1. Explanatory statement

A Mental health housing support program provides people with mental health problems access to stable housing linked to clinical and psychosocial rehabilitation services.

There are strong links between mental illness, unstable housing and homelessness, with an estimated 50 to 75 per cent of homeless young people experiencing some form of mental illness. A 2010 survey of 1825 adults (aged 18–64 years) with psychotic illnesses revealed that 5 per cent were homeless at the time of the study and 13 per cent had experienced homelessness during the previous year.

Having a mental illness can lead to problems maintaining rental housing due to periods of hospitalisation resulting in absence and possible non-payment of rent; reduced skills to live in the community; not maintaining the property to an acceptable standard; and exhibiting psychiatric behaviour which is problematic to owners, rental managers and neighbours.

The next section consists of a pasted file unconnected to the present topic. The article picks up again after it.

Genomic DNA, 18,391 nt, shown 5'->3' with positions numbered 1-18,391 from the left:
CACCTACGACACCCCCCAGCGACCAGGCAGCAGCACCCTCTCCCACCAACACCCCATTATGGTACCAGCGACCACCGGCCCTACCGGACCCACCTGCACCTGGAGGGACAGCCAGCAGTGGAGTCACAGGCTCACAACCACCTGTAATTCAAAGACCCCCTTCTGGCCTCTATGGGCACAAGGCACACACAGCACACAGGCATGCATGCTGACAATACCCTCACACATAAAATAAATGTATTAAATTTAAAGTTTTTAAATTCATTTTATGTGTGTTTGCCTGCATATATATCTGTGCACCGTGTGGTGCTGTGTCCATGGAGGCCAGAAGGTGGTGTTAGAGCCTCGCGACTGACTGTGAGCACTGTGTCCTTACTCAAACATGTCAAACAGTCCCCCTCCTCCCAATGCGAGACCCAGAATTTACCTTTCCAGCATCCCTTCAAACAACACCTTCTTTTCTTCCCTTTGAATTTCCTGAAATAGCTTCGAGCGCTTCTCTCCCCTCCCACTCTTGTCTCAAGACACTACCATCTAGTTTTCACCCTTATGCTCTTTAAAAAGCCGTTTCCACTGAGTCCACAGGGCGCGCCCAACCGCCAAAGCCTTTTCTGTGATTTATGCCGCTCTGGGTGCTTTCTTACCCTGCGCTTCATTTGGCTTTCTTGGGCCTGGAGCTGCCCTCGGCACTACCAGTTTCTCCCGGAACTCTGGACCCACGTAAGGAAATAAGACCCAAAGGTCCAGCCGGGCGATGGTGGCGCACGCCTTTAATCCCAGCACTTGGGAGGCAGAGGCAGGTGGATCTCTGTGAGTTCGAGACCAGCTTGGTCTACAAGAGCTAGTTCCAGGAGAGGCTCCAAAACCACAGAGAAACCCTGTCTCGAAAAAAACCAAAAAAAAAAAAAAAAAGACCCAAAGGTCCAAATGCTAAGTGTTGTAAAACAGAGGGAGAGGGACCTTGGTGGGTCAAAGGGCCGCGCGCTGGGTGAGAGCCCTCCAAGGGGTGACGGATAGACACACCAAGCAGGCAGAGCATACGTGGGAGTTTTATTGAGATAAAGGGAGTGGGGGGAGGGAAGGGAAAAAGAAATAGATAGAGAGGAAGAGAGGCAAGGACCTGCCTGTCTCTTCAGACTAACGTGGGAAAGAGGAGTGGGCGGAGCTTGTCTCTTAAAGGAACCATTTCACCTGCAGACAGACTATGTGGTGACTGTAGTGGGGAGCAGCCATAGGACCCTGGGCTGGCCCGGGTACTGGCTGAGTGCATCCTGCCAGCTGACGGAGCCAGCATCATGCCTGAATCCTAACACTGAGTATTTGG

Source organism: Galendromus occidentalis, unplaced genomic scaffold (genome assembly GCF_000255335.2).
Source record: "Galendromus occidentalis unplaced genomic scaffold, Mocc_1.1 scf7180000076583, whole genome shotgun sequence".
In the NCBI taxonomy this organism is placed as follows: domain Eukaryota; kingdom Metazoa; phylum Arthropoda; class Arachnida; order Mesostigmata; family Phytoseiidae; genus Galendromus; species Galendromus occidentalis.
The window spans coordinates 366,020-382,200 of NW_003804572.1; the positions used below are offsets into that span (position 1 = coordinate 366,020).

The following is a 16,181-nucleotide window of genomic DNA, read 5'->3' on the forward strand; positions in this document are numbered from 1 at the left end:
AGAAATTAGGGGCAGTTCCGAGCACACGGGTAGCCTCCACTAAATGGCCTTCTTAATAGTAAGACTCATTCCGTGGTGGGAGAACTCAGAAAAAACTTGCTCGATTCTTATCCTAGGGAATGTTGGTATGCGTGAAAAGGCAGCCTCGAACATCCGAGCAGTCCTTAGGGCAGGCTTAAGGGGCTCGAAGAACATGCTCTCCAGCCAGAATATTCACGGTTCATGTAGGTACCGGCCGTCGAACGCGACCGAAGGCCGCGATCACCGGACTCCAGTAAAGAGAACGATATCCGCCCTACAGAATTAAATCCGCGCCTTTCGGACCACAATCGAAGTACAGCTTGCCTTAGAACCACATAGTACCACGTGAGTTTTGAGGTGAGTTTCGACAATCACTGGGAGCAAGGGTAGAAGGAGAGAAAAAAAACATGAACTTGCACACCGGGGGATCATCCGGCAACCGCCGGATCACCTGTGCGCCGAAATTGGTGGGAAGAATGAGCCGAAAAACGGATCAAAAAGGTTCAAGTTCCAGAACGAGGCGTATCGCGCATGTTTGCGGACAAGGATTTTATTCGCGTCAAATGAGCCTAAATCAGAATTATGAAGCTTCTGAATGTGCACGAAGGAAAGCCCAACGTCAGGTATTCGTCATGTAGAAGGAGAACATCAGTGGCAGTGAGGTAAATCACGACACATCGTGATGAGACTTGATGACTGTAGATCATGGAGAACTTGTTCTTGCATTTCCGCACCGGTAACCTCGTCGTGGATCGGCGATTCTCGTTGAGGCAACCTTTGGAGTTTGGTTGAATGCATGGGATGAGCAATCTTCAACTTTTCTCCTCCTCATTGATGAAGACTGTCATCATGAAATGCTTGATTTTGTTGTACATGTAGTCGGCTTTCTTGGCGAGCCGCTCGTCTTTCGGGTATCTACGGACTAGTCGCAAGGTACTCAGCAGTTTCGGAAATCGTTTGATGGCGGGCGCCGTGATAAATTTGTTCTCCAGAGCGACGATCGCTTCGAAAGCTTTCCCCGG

2. A real world example

The NSW Housing and Accommodation Support Initiative (HASI) operates with the involvement of NSW Health, Housing NSW and various non-government organisations to provide people with mental health problems access to stable housing linked to clinical and psychosocial rehabilitation services. It is also designed to support people with mental illness to participate in the community, to improve their quality of life, maintain successful tenancies and, most importantly, assist people in their recovery from mental illness.

3. Scope of the practice

Other states have similar specific programs for housing and supporting people on low incomes who have mental health issues, including:

4. Effectiveness/impact

An evaluation of the NSW HASI in 2012 found that the majority of consumers (around 90 per cent) successfully maintained their tenancies, that their mental health was improving and that they were spending less time in hospital since joining the program. In addition, consumers were regularly using appropriate services in the community and demonstrating a high degree of independence in daily living.